A congress at the University of Navarra focuses on new treatments against viral hepatitis, cirrhosis and liver cancer

The 5th Frontiers of Hepatology Congress brought together more than 200 researchers from various countries

October 6, 2006

The 5th Frontiers of Hepatology Congress, organized by the University Hospital of Navarra, focused over the course of two days on new treatments against viral hepatitis, cirrhosis and liver cancer.

Thirty speakers -doctors and researchers from France, Germany, Holland, England, Switzerland, Italy and Spain- presented their papers to an audience of more than 190 specialists and researchers in various areas of basic and clinical hepatology.

Jesús Prieto, organizer of the congress held at the Center for Applied Medical Research (CIMA), declared today that "the principal objective of this interdisciplinary congress consists in promoting an exchange of experiences, as well as combined projects and collaboration in order to eradicate liver disease."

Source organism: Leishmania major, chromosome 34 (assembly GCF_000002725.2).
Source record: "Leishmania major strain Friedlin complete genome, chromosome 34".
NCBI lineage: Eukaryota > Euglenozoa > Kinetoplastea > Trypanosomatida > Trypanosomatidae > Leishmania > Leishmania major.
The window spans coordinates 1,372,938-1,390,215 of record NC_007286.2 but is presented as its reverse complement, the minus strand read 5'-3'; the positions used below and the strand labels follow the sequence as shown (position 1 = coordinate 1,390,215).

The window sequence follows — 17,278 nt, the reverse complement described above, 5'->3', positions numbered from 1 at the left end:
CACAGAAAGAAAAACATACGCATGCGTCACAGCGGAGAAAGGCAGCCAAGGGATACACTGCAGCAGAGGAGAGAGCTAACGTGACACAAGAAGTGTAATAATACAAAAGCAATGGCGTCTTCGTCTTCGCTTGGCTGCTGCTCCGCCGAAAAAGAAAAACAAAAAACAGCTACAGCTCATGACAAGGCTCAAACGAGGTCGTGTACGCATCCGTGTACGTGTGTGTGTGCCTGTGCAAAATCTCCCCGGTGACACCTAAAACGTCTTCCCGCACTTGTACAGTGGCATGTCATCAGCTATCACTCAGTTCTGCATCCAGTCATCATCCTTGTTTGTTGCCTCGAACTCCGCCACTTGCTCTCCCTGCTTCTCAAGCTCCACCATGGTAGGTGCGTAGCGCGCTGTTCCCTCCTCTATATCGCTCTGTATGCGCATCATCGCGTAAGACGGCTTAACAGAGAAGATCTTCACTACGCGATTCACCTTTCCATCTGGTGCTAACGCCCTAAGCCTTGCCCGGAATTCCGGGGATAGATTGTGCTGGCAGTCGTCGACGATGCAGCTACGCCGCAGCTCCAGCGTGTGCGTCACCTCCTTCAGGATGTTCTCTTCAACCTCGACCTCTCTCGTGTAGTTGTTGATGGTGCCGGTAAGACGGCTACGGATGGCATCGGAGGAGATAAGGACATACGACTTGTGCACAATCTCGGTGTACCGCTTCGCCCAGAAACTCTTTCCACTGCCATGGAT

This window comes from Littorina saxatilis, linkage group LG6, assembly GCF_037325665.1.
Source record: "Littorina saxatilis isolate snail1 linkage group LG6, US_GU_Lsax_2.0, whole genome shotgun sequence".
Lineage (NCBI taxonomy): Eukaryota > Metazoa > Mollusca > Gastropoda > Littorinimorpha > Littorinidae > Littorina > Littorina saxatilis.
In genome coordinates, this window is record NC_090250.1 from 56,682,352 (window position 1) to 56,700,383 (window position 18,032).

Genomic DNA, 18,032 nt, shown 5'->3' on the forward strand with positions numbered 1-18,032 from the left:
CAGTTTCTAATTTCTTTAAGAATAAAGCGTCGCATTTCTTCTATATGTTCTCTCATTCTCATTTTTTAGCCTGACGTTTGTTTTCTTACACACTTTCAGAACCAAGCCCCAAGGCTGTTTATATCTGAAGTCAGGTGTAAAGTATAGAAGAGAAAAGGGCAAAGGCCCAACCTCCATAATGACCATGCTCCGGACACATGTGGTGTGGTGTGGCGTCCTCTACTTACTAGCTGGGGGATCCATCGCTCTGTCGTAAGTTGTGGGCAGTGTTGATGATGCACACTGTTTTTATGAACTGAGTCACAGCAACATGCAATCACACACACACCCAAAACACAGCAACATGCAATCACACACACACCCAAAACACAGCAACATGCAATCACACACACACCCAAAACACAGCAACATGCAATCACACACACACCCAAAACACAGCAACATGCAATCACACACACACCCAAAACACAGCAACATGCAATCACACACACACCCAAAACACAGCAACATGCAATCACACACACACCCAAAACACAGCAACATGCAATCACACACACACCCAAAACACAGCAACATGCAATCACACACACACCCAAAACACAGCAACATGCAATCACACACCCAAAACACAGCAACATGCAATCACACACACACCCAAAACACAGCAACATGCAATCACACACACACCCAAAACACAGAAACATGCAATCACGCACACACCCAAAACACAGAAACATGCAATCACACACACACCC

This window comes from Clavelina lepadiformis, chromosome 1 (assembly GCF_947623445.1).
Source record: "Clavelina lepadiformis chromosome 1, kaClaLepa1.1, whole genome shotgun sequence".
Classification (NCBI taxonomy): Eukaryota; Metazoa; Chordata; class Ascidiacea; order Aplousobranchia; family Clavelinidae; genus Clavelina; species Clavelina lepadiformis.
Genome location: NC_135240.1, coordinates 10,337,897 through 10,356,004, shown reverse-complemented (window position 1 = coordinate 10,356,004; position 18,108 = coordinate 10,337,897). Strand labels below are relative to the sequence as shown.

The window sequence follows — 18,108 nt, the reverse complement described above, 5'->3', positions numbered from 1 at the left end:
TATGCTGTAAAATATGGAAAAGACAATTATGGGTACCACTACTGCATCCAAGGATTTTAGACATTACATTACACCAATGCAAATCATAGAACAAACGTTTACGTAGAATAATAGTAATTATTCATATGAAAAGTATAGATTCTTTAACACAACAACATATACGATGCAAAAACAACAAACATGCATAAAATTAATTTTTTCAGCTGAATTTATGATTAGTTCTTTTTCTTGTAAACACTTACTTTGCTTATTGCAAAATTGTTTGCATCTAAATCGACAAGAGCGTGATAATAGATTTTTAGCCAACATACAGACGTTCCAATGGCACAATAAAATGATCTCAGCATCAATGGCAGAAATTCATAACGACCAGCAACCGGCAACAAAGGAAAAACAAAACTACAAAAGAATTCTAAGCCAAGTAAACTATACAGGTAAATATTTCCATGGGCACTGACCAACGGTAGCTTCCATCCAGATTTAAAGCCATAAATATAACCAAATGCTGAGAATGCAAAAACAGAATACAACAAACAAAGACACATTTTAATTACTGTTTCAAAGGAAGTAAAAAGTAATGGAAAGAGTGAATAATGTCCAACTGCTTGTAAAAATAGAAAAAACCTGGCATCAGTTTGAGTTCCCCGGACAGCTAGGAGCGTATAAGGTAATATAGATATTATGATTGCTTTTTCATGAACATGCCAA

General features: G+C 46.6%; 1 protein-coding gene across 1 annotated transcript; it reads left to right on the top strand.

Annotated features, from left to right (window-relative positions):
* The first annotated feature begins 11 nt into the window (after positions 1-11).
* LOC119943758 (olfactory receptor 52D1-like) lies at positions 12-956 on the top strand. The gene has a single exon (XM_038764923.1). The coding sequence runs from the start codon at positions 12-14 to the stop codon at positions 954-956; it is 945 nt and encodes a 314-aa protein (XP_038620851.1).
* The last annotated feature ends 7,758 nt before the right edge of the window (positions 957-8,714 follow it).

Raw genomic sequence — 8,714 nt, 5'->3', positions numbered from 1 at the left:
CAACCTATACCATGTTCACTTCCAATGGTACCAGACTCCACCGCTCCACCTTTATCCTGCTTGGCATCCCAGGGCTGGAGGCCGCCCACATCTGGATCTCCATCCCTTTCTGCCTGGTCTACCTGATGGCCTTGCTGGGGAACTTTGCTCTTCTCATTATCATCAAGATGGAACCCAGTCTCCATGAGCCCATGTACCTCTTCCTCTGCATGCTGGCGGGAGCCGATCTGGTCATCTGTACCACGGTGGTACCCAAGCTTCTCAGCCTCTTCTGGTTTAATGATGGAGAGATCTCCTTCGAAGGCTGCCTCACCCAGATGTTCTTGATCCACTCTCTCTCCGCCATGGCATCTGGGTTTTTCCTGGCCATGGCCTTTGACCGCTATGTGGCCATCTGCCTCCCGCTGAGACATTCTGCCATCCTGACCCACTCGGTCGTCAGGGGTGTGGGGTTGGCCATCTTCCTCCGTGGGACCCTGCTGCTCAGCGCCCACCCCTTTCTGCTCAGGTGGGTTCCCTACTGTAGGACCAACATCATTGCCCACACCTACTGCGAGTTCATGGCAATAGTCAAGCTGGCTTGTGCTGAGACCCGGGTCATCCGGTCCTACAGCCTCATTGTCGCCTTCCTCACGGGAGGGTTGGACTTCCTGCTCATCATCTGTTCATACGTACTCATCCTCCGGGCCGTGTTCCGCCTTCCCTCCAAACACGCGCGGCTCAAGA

In addition, Dr. Prieto, director of the Department of Internal Medicine of the University Hospital, highlighted the need to establish connections between basic research and clinical science in order to put an end to the diseases suffered by the liver. This is a labor which, according to this specialist, "should be taken on by hospital doctors, internal medicine specialists, hepatologists, and gastroenterologists."

Gene Therapy against liver cancer

Dr. Prieto also focused on the importance of new strategies for stimulating liver regeneration, the application of genomics and proteomics in the diagnosis of liver diseases, and the advances in cellular and molecular biology of the liver, "which permit us to understand in depth the degenerative processes of this organ."

As director of the area of Genetic Therapy and Hepatology of the CIMA of the University of Navarra, he explained the usefulness of the immunotherapeutic methods which are being developed at this center, which will aid in the treatment of viral hepatitis and tumors. "In addition, we have characterized the biological effects of certain cytokynes that may play a very important role in the production of drugs for protecting the liver, as well as other substances for strengthening the antiviral activity of interferon," he concluded.

Among other congress attendees, researchers attended from the University of Munich, the University Medical Center of Leiden (Holland), the Hepatology Institute of the University College of London, the Institute Cochin INSERM of Paris and the Gregorio Marañón Hospital of Madrid.